How will the next three years of the I-85/I-385 construction affect Upstate development?
During the construction, new development – especially among suppliers servicing BMW – could be driven eastward to avoid traffic problems, according to Brockton Hall, who works on the Colliers International industrial team.
Hall said the area between Pelham Road and U.S. Route 29 is already the “sweet spot” for suppliers.
The construction won’t cause businesses that are already locked into long-term leases or own their own facilities to move, he said, but it would have an impact on new supplies coming to the market.
“If you’re targeting BMW, that’s going to be a worry for a lot of new manufacturing companies,” Hall said.
But the interchange construction isn’t the only factor driving where future development will go in the Upstate. With the Volvo plant starting in Charleston, many businesses will want ease of access to I-26, though many will look to locate close to BMW, Hall said. He also mentioned that some tier one suppliers – companies that supply directly to original-equipment manufacturers like BMW – are expanding their operations to accommodate Volvo.
Until Volvo gets large size and production values, suppliers will still mainly focus on the Upstate instead of locating downstate, he said.
“I believe you will see many of the BMW suppliers expand their existing facilities in the Upstate versus building a new facility in Charleston until Volvo’s production volume increases to a point where it makes sense,” Hall said.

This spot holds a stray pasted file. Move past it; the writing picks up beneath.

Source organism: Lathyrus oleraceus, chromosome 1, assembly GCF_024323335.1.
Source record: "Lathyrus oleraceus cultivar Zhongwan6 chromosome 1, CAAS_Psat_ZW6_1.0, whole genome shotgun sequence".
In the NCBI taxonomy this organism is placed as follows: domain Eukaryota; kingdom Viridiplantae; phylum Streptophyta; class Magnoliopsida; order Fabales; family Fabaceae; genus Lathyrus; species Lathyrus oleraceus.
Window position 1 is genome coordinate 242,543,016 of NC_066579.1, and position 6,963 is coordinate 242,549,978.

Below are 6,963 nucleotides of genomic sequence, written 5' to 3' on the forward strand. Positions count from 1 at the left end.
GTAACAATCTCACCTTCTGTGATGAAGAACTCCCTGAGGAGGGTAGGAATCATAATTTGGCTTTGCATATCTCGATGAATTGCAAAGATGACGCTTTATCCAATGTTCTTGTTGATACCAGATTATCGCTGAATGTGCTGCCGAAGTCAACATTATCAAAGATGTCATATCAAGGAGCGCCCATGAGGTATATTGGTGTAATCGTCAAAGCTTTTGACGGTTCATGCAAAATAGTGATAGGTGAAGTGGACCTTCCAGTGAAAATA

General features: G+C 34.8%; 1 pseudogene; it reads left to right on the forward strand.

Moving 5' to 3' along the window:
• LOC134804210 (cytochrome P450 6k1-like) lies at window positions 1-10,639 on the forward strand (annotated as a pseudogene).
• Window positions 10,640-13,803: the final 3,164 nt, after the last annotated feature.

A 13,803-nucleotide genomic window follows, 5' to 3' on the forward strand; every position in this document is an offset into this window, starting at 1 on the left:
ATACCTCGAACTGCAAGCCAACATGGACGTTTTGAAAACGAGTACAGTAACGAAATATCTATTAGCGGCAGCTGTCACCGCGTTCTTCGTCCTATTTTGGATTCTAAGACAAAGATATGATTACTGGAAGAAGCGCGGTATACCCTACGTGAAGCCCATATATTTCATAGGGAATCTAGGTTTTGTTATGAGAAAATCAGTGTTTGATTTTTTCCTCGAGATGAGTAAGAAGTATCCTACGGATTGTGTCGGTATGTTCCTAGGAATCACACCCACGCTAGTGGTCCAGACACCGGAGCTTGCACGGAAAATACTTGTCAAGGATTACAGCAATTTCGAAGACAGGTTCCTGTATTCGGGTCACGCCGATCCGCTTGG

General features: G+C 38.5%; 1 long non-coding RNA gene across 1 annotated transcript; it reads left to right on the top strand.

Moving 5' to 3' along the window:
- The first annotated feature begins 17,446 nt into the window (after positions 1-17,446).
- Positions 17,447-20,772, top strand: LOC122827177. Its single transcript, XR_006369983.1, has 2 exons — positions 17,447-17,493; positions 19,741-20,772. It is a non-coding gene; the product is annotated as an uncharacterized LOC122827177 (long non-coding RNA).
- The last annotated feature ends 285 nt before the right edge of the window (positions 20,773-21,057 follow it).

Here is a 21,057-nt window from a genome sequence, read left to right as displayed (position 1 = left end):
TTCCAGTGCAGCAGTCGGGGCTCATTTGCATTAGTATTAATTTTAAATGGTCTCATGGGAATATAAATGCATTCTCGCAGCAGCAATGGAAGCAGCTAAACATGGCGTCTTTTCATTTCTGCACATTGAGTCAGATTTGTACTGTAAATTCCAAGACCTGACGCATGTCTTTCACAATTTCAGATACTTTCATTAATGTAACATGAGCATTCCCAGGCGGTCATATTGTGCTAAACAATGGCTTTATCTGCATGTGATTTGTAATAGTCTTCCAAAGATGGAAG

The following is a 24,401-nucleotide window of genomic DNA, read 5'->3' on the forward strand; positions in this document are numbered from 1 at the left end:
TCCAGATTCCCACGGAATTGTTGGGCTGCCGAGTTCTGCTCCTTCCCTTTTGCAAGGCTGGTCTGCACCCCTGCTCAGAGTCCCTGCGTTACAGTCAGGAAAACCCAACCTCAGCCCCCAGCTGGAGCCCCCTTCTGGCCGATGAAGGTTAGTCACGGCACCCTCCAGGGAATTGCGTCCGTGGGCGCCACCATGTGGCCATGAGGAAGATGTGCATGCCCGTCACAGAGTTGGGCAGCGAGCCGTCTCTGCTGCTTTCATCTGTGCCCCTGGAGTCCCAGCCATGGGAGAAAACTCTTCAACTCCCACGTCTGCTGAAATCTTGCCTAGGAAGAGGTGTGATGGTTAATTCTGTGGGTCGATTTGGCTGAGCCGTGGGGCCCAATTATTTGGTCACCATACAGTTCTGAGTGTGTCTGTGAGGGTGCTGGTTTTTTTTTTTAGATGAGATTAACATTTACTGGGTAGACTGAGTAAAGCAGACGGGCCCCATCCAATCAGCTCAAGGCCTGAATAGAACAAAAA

Greenville Area Development Corporation (GADC) President and CEO Mark Farris has a different take on how the interchange construction will affect development in Greenville.
He said he doesn’t anticipate the construction to affect where businesses choose to locate. GADC works in the areas of manufacturing, distribution and office spaces.
“Companies don’t make decisions based on short-term inconveniences,” Farris said.
GADC usually works with companies for at least a year before they commit to locating in Greenville, and by that time, most of the construction will be over, he said. The bigger issue in recruiting companies to Greenville would have been if nothing had been done fix the interchange, Farris said. “We are constrained as far as manufacturers because of the [current] infrastructure.”
He said a recent area development survey showed that transportation ranked second under labor availability for top concerns businesses had when locating somewhere.
SCDOT Secretary Christy Hall said the interchange currently handles 220,000 vehicles daily. But with the changes that SCDOT is making, she said, the interchange will have the capacity to handle 350,000 vehicles daily.
The $231 million project will include adding a fourth northbound and southbound lane on I-85 between I-385 and Pelham Road. I-385 will widen from four lanes to six lanes from Butler Road to Roper Mountain Road. Crews will construct 11 new bridges. They will also enhance traffic signal coordination and improve three intersections on Woodruff Road.
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